The tradition of weaving in Valtellina dates back to the early to the 18th century, as evident both from public and private documents, and has been one of the main sources of employment for most of the villagers.
It mainly involved processing hemp and silk, the latter was initially a monopoly of Giovanni Fumasi while in 1781 cultivation of mulberry trees had spread among the inhabitants of Sondrio and there were some silk mills along the Mallero.
During the period of the Cisalpine Republic mulberry growing was almost completely abandoned and only a few mills remained in Morbegno and Chiavenna.
Later mulberry cultivation took over again, so much so that the Sondrio’s flats were filled by the trees taking on a unique look characterized by checkerboard-like intersecting rows.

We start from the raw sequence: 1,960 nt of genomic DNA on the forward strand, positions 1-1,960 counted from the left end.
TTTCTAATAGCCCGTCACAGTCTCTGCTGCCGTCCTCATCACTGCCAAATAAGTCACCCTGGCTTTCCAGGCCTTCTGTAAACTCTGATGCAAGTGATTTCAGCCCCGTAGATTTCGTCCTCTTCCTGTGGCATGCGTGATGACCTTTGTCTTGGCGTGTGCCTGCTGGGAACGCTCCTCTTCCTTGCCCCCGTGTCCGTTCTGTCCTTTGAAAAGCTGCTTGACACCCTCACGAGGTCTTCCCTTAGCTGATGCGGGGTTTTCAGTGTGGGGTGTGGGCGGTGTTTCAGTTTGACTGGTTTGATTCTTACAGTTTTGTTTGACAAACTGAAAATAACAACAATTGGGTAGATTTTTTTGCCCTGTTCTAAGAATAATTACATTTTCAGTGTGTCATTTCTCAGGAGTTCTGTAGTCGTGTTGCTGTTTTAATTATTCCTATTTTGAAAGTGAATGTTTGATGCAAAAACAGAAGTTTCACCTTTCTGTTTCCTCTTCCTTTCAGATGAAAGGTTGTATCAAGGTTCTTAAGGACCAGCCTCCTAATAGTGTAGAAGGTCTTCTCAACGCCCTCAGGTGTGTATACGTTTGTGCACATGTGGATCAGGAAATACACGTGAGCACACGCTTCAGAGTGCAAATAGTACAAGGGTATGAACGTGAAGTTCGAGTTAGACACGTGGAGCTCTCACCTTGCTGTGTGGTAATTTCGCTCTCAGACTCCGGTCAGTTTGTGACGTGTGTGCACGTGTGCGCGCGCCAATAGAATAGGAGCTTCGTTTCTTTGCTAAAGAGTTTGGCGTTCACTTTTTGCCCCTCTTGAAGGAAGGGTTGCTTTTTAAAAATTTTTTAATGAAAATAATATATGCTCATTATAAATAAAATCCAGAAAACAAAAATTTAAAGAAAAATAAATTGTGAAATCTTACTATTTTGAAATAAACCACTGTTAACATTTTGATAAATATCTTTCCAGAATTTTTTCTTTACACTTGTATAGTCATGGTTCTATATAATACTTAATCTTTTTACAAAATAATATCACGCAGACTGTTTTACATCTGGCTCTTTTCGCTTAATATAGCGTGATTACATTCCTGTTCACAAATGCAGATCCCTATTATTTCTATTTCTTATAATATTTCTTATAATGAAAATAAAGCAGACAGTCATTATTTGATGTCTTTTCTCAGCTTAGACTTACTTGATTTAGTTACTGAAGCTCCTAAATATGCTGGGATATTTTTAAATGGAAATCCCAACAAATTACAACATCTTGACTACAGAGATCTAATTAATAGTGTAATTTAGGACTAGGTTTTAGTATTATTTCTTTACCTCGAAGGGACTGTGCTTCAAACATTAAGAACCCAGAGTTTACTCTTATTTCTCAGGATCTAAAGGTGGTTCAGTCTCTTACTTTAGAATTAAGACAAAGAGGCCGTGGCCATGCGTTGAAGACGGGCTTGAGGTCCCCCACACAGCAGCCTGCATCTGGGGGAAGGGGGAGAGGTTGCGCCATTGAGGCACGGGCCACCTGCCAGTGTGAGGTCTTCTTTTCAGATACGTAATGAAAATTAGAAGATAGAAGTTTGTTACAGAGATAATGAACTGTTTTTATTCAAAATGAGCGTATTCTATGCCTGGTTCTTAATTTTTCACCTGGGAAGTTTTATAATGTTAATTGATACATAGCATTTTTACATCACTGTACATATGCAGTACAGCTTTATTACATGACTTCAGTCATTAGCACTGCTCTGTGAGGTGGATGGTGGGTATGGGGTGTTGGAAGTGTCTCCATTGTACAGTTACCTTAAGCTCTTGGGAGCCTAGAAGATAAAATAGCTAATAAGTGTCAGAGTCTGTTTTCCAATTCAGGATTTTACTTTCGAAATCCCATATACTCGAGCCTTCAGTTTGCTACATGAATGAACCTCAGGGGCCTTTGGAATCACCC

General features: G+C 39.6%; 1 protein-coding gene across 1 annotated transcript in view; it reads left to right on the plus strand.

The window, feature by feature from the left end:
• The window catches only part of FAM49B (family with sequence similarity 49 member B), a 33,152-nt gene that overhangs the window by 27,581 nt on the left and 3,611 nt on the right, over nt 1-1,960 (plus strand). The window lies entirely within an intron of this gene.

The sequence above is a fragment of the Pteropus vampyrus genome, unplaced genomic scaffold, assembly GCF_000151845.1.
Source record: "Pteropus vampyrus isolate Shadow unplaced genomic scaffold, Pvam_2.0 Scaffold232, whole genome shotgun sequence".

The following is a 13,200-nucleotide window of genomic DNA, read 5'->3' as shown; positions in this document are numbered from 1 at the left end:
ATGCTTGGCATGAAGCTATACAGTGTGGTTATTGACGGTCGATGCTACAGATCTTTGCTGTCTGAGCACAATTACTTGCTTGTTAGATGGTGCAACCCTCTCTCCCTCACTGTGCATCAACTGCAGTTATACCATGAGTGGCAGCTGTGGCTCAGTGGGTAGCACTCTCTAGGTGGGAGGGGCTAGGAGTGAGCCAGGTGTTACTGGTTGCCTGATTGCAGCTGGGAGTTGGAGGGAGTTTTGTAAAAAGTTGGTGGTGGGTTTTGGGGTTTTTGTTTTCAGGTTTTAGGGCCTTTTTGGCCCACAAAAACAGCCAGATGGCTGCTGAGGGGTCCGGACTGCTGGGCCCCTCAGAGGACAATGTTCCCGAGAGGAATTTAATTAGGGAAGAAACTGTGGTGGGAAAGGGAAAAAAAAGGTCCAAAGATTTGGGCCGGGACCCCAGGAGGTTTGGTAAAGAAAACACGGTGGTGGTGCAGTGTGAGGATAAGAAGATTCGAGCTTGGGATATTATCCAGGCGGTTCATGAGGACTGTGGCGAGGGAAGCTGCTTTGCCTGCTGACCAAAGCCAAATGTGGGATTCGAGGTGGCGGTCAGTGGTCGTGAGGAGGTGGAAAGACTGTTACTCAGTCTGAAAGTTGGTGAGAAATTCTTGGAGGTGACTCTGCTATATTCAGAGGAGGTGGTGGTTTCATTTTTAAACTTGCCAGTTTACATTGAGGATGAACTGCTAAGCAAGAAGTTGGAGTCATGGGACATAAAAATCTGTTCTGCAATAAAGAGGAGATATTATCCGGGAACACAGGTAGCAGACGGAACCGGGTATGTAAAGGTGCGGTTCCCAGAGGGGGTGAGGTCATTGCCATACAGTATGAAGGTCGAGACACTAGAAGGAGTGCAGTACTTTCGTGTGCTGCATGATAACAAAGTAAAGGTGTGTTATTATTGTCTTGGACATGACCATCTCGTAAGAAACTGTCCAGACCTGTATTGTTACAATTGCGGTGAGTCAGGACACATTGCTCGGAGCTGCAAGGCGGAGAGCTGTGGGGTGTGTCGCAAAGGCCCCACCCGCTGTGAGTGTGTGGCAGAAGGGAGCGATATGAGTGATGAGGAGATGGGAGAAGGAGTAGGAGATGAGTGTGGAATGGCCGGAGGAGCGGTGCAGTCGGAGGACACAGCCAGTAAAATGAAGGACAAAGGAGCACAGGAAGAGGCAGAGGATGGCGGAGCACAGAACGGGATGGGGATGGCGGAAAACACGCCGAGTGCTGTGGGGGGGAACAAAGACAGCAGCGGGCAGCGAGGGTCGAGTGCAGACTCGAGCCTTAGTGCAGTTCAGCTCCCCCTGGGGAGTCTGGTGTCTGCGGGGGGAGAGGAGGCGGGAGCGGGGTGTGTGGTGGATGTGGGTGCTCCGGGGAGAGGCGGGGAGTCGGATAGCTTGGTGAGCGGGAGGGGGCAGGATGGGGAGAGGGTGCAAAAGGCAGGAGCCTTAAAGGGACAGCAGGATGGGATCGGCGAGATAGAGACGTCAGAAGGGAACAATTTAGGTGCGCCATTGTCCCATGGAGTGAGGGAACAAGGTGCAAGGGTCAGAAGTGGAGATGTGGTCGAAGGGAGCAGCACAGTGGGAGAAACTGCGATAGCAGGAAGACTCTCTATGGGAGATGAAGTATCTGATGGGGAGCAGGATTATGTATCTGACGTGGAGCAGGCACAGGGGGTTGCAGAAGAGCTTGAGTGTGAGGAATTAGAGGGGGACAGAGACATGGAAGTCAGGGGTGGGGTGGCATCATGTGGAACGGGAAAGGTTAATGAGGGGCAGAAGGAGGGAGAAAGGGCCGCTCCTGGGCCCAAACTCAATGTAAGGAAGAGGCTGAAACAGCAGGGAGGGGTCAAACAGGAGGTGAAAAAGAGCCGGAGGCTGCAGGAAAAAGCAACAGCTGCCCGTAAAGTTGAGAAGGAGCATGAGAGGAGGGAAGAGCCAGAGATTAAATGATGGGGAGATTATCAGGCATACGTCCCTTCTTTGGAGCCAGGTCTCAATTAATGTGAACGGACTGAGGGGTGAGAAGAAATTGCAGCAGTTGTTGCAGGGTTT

From the Austrian rule forward silk spinning constantly increased and in mid-1800 in Sondrio Valperta and Rossi mills competed in magnitude.
During this period there were 24 mills for the weaving of silk, working about 110.000 kg of cocoons. The mills were distributed in Chiavenna, Chiuro, Delebio, Grosotto, Ponte in Valtellina, Sondrio, Talamona, Tirano and Morbegno.
In the early 1900s only a few factories for the production of silk remained in Delebio, Dubino Talamona Morbegno, the latter with spinning machines for the plots and organzines and an establishment for weaving.
In the years prior to 1930, in the province of Sondrio mulberry cultivation was still extensive, especially in the medium and low Valtellina and Chiavennese, sericulture had so a few opportunities for development.
Later, despite attempts to relaunch the practice promoted by the fascist regime as an incentive for “family farms” but a collapse of the price of cocoons and plant diseases led to an exhaustion of the secular silkworm cultivation tradition.